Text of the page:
We proposed in this study to use anomaly detection models to discover research trends. The application was illustrated by applying a rule-based anomaly detector (WSARE), which was typically used for biosurveillance purpose, in the research trend analysis in social computing research. Based on articles collected from SCI-EXPANDED and CPCI-S databases during 2000 to 2013, we found that the number of social computing studies went up significantly in the past decade, with computer science and engineering among the top important subjects. Followed by China, USA was the largest contributor for studies in this field. According to anomaly detected by the WSARE, social computing research gradually shifted from its traditional fields such as computer science and engineering, to the fields of medical and health, and communication, etc. There was an emerging of various new subjects in recent years, including sentimental analysis, crowdsourcing and e-health. We applied an interdisciplinary network evolution analysis to track changes in interdisciplinary collaboration, and found that most subject categories closely collaborate with subjects of computer science and engineering. Our study revealed that, anomaly detection models had high potentials in mining hidden research trends and may provided useful tools in the study of forecasting in other fields.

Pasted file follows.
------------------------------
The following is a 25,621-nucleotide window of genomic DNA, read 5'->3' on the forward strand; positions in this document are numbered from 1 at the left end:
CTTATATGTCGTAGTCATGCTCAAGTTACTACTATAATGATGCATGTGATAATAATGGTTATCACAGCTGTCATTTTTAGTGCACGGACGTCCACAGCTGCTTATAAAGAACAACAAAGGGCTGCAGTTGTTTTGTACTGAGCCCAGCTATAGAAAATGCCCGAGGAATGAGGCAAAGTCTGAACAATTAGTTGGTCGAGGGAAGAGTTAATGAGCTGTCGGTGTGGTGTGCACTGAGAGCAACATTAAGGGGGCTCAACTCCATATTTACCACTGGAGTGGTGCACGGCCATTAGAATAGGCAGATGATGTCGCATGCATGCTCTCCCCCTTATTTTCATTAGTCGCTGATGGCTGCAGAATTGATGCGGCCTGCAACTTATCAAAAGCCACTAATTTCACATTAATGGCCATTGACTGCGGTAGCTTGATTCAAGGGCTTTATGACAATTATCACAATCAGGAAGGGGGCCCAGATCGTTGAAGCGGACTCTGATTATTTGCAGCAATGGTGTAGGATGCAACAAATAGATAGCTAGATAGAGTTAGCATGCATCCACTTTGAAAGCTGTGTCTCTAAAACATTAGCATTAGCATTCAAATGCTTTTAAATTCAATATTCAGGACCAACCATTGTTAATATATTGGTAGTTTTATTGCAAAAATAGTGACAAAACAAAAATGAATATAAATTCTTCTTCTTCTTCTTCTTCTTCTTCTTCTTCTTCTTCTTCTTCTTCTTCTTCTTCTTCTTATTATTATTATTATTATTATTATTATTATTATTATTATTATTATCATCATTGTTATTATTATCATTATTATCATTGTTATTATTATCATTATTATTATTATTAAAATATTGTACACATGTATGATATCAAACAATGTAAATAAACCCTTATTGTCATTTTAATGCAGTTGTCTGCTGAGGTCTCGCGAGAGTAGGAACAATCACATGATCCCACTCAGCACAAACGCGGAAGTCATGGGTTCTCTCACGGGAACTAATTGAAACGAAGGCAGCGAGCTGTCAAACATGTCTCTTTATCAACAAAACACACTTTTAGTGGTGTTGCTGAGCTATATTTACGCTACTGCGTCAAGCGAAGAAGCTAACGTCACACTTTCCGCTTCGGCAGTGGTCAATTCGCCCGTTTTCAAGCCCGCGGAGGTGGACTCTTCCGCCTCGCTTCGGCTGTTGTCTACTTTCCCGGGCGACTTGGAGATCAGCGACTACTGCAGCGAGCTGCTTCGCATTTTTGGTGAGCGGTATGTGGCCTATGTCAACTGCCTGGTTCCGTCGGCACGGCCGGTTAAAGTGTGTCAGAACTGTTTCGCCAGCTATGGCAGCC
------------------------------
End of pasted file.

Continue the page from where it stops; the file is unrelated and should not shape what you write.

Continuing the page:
Author(s): Qing Cheng, Xin Lu, Zhong Liu, Jincai Huang
Organization(s): National University of Defense Technology